WASHINGTON, D.C. --- The U.S. Environmental Protection Agency (EPA) on Dec. 1 announced that it expects to make a final determination in mid-2010 regarding whether to increase the allowable ethanol content in fuel.
In March 2009, Growth Energy, a biofuels industry association, requested the EPA to grant a waiver that would allow for the use of up to 15 percent of ethanol in gasoline. In a letter sent Dec. 1 to Growth Energy, the agency said that while not all tests have been completed, the results of two tests indicate that engines in newer cars likely can handle an ethanol blend higher than the current 10-percent limit. The agency said it will decide whether to raise the blending limit when more testing data are available. EPA also announced that it has begun the process to craft the labeling requirements that will be necessary if the blending limit is raised.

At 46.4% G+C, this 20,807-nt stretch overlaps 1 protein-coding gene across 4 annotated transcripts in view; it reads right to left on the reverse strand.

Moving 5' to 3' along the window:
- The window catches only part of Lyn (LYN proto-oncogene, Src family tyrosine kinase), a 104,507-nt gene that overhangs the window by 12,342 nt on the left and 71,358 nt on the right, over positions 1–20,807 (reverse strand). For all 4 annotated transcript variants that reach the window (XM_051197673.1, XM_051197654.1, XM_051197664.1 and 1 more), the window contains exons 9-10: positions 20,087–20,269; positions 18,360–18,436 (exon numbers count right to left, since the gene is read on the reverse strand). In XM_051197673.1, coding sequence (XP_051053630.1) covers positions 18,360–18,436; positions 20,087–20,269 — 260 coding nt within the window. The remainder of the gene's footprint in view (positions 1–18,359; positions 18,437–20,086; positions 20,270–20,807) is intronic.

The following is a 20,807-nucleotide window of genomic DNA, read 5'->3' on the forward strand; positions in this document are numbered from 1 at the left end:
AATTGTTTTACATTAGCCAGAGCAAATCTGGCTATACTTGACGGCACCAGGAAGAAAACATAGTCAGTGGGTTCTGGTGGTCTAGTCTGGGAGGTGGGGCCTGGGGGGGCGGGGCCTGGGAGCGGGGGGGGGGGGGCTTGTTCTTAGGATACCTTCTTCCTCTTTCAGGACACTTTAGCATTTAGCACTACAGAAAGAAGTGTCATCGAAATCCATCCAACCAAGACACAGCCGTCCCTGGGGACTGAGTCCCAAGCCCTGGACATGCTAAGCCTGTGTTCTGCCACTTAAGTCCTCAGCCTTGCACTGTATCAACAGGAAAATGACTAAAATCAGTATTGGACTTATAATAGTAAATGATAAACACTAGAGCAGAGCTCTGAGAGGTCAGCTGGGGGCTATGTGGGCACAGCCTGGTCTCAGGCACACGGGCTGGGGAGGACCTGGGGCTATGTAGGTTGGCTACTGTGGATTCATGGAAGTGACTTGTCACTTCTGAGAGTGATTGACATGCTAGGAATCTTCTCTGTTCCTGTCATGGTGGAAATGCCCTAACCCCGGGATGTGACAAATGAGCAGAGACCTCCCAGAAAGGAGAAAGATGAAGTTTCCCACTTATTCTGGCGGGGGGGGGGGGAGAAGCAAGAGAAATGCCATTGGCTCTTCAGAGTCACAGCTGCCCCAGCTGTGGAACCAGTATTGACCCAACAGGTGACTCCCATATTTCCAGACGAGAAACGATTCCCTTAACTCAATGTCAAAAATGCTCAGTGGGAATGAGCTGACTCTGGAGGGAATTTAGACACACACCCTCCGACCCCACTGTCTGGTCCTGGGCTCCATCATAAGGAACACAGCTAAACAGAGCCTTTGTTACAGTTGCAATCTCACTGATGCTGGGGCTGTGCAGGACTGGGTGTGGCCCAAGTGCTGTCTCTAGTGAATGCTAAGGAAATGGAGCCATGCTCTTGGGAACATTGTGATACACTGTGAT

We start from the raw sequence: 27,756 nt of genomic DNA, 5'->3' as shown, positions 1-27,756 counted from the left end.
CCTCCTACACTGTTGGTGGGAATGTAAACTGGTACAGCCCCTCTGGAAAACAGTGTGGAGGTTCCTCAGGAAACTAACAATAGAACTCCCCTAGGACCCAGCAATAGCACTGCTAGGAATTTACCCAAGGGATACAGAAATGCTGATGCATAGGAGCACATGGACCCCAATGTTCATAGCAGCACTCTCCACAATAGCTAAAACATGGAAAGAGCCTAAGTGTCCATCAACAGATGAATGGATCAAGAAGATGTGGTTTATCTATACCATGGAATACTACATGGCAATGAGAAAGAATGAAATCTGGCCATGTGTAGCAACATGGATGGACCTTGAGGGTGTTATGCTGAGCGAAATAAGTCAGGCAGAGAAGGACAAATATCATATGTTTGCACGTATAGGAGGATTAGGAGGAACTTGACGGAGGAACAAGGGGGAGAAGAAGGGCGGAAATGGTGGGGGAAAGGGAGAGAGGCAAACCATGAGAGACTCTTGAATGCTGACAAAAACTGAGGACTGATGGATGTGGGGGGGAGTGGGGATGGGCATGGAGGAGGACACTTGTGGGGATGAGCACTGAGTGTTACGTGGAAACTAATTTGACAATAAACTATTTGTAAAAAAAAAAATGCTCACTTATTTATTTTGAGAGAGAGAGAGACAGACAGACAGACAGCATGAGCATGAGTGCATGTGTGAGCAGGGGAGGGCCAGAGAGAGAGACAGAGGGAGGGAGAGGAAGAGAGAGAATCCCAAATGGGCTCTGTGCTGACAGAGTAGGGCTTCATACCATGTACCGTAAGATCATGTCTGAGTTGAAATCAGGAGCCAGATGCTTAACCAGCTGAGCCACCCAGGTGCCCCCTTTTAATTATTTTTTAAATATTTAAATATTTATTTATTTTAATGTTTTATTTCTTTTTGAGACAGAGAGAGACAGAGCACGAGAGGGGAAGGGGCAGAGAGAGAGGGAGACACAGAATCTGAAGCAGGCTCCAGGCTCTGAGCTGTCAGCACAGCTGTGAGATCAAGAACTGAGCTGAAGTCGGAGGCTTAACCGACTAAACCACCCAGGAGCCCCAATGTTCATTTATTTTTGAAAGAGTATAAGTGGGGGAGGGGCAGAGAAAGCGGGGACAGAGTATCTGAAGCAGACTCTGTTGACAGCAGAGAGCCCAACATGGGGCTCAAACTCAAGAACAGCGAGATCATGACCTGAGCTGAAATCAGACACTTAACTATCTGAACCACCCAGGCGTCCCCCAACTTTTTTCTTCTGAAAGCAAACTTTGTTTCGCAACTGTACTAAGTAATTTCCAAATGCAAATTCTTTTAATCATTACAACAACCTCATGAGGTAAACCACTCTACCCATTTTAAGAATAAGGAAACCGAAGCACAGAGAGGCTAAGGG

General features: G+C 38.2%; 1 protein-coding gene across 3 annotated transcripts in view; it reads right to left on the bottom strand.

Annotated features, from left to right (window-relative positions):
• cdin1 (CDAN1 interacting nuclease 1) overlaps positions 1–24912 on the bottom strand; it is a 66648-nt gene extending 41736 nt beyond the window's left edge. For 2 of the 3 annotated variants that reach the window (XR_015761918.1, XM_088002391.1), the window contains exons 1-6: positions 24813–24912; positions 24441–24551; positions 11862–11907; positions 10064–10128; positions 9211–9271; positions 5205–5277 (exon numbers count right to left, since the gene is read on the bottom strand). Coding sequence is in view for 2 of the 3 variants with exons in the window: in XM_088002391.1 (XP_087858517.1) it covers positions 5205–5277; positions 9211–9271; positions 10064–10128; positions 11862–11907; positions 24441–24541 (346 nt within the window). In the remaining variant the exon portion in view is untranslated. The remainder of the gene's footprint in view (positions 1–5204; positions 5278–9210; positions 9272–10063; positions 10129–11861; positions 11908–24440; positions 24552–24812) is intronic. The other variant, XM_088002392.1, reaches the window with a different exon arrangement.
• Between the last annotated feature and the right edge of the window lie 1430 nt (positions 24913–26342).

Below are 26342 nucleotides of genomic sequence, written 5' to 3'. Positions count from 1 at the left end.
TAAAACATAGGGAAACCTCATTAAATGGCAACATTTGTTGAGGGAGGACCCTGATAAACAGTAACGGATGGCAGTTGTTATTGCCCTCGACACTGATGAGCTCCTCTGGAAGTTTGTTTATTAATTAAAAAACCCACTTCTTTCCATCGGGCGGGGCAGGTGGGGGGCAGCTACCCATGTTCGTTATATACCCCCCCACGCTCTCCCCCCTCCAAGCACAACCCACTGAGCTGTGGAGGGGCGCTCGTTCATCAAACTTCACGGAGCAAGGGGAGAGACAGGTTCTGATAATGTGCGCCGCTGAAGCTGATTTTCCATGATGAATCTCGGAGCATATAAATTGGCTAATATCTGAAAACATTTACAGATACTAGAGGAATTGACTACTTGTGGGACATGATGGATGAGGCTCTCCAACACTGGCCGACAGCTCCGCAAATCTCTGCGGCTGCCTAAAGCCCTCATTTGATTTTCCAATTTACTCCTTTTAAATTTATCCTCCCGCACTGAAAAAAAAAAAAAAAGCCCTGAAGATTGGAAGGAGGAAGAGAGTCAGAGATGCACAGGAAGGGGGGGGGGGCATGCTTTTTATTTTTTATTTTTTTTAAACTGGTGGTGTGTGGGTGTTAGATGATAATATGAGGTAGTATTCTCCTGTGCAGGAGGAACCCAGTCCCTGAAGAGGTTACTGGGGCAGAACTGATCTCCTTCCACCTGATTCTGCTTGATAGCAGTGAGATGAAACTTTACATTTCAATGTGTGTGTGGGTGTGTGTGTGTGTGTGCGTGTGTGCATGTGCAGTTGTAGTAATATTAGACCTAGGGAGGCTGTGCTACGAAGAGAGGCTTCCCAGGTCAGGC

Under the Clean Air Act, the EPA was required to respond to the waiver request by December 1 of this year. The EPA has been evaluating the group's request and has received a broad range of public comments as part of the administrative rulemaking process. The EPA and the Department of Energy also undertook a number of studies to determine whether cars could handle higher ethanol blends.
Testing has been proceeding as quickly as possible, given the available testing facilities, the EPA said.
Originally posted on Green Fleet Magazine